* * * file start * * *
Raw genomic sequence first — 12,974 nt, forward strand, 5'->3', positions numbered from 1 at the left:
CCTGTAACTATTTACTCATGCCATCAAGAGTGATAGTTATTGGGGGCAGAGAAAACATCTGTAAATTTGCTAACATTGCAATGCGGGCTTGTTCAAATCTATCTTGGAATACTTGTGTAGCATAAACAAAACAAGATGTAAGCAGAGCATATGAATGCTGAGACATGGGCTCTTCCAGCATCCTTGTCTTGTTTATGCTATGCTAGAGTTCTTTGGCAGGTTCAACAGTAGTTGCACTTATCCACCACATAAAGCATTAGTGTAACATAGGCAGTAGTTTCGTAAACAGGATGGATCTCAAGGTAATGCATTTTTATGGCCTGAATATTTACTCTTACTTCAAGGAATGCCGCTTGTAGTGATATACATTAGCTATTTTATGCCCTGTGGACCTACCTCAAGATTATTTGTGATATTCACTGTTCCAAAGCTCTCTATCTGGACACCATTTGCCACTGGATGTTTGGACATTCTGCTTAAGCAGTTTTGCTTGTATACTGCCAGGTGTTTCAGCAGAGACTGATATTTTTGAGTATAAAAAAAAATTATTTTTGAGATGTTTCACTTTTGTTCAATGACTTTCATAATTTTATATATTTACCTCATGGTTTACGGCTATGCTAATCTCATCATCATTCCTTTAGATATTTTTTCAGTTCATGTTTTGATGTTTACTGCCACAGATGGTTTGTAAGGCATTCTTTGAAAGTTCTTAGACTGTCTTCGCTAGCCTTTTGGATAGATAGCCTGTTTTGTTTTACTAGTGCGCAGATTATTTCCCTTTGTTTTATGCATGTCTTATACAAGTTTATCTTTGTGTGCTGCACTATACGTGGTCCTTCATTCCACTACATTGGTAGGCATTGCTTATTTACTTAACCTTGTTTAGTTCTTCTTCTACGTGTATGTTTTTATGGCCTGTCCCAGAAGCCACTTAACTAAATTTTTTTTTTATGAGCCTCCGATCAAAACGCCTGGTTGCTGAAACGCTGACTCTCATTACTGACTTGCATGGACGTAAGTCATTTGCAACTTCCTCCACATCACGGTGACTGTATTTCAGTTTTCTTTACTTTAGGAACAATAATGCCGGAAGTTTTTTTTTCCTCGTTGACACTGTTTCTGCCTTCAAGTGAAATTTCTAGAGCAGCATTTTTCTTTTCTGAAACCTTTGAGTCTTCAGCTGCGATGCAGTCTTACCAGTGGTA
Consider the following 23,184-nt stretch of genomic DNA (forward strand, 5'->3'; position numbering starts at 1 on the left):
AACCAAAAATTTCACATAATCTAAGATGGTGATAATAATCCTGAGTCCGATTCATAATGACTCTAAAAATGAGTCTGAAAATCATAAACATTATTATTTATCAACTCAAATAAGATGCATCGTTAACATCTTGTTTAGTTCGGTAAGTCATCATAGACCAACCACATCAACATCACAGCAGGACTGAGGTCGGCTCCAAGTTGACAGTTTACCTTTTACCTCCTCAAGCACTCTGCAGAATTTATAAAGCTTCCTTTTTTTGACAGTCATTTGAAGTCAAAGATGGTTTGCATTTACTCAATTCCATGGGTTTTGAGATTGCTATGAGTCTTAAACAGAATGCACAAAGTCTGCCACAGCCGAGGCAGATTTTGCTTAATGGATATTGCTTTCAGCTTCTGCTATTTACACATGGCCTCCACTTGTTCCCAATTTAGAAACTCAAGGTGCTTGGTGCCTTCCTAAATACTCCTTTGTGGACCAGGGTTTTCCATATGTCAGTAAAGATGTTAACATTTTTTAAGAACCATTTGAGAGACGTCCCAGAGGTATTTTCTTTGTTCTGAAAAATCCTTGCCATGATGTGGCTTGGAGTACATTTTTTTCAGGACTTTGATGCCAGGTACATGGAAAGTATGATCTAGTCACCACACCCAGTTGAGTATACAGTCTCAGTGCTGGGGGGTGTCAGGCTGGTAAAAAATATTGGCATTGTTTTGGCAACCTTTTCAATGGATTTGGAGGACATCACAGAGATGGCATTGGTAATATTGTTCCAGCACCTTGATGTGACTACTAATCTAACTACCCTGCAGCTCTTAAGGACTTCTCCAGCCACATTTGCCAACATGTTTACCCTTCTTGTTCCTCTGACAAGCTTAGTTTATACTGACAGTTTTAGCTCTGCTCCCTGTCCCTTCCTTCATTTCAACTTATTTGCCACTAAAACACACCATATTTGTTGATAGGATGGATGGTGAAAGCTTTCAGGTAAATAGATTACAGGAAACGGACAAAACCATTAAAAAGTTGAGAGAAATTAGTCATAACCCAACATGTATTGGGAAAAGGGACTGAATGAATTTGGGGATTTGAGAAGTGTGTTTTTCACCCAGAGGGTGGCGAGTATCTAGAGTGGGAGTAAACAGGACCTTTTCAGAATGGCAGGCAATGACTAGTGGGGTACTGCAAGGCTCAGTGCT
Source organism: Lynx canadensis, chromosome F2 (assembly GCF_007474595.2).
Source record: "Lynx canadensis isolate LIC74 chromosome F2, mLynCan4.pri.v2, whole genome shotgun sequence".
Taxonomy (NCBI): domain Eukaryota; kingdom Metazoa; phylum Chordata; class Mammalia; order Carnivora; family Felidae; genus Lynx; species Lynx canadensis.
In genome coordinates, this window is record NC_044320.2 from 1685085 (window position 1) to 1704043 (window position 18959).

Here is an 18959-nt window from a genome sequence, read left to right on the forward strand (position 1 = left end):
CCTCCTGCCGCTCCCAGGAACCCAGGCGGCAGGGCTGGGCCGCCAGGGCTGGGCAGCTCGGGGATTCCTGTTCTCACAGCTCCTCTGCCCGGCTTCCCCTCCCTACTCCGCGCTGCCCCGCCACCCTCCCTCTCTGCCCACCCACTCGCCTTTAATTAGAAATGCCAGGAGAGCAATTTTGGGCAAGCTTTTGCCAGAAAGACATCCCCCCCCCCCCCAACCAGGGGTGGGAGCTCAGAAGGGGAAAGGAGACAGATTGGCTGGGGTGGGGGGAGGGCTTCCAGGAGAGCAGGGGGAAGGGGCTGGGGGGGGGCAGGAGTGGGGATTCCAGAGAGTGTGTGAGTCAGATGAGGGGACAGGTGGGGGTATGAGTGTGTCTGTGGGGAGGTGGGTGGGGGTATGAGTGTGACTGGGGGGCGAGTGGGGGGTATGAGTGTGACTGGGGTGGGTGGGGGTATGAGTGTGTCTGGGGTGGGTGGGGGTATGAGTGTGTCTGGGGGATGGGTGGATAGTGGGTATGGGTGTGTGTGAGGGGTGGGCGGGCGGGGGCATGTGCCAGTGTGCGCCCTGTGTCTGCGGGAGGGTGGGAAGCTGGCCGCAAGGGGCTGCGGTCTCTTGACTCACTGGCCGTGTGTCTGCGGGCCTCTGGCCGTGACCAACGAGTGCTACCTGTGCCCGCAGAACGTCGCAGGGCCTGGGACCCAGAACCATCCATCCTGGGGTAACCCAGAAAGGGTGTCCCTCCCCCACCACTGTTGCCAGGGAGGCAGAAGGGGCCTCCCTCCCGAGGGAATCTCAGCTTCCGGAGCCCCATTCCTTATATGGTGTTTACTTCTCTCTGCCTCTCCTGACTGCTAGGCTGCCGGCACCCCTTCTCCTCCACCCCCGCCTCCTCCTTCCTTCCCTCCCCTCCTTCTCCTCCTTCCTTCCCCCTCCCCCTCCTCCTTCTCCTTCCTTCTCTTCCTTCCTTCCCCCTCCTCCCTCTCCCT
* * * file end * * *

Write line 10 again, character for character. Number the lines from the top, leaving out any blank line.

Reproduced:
CCTCCTGCCGCTCCCAGGAACCCAGGCGGCAGGGCTGGGCCGCCAGGGCTGGGCAGCTCGGGGATTCCTGTTCTCACAGCTCCTCTGCCCGGCTTCCCCTCCCTACTCCGCGCTGCCCCGCCACCCTCCCTCTCTGCCCACCCACTCGCCTTTAATTAGAAATGCCAGGAGAGCAATTTTGGGCAAGCTTTTGCCAGAAAGACATCCCCCCCCCCCCCAACCAGGGGTGGGAGCTCAGAAGGGGAAAGGAGACAGATTGGCTGGGGTGGGGGGAGGGCTTCCAGGAGAGCAGGGGGAAGGGGCTGGGGGGGGGCAGGAGTGGGGATTCCAGAGAGTGTGTGAGTCAGATGAGGGGACAGGTGGGGGTATGAGTGTGTCTGTGGGGAGGTGGGTGGGGGTATGAGTGTGACTGGGGGGCGAGTGGGGGGTATGAGTGTGACTGGGGTGGGTGGGGGTATGAGTGTGTCTGGGGTGGGTGGGGGTATGAGTGTGTCTGGGGGATGGGTGGATAGTGGGTATGGGTGTGTGTGAGGGGTGGGCGGGCGGGGGCATGTGCCAGTGTGCGCCCTGTGTCTGCGGGAGGGTGGGAAGCTGGCCGCAAGGGGCTGCGGTCTCTTGACTCACTGGCCGTGTGTCTGCGGGCCTCTGGCCGTGACCAACGAGTGCTACCTGTGCCCGCAGAACGTCGCAGGGCCTGGGACCCAGAACCATCCATCCTGGGGTAACCCAGAAAGGGTGTCCCTCCCCCACCACTGTTGCCAGGGAGGCAGAAGGGGCCTCCCTCCCGAGGGAATCTCAGCTTCCGGAGCCCCATTCCTTATATGGTGTTTACTTCTCTCTGCCTCTCCTGACTGCTAGGCTGCCGGCACCCCTTCTCCTCCACCCCCGCCTCCTCCTTCCTTCCCTCCCCTCCTTCTCCTCCTTCCTTCCCCCTCCCCCTCCTCCTTCTCCTTCCTTCTCTTCCTTCCTTCCCCCTCCTCCCTCTCCCT